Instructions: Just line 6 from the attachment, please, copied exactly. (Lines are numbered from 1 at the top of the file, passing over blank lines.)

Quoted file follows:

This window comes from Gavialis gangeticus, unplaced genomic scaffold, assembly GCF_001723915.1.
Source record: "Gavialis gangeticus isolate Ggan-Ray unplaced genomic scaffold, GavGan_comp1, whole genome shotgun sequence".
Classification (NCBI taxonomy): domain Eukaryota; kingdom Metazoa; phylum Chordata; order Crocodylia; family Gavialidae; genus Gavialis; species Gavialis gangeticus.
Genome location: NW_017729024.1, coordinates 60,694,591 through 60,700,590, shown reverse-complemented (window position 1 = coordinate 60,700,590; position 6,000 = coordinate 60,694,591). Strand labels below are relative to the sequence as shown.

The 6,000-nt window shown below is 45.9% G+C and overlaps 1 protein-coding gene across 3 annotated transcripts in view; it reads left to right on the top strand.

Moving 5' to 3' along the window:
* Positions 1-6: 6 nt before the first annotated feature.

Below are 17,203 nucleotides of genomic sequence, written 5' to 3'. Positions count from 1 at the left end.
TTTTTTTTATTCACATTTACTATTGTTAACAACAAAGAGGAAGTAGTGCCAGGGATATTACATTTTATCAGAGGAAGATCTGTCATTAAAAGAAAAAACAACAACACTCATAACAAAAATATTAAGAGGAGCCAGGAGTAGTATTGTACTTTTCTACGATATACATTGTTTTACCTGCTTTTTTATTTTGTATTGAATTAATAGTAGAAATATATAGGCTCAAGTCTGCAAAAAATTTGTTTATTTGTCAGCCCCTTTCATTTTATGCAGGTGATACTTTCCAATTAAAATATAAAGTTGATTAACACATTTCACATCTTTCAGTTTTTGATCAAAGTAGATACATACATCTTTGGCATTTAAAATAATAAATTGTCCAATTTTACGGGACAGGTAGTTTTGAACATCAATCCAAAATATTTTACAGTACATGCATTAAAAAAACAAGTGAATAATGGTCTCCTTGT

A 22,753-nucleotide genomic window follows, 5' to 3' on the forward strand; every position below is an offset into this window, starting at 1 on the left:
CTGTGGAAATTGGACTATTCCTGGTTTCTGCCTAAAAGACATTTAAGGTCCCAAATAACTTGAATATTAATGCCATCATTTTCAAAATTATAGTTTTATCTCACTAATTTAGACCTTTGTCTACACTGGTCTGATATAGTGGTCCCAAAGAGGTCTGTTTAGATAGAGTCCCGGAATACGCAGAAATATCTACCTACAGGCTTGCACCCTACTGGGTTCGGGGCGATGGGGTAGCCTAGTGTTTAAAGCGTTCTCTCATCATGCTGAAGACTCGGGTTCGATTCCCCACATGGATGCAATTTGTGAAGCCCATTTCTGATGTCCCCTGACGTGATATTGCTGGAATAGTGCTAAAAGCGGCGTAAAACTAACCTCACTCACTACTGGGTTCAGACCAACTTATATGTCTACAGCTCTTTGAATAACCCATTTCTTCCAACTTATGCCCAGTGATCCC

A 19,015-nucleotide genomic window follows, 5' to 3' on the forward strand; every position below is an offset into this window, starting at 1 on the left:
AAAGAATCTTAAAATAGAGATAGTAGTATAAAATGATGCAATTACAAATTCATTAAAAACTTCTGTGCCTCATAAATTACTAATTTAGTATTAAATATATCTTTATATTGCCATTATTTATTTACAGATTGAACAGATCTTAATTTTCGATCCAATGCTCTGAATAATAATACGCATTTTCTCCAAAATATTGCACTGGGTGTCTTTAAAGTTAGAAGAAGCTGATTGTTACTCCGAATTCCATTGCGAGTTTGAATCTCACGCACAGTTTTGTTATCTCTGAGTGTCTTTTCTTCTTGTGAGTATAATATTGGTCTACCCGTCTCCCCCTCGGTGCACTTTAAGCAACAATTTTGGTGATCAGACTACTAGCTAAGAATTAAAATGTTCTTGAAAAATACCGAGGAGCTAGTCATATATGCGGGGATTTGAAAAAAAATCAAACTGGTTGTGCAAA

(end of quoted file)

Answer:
Moving 5' to 3' along the window: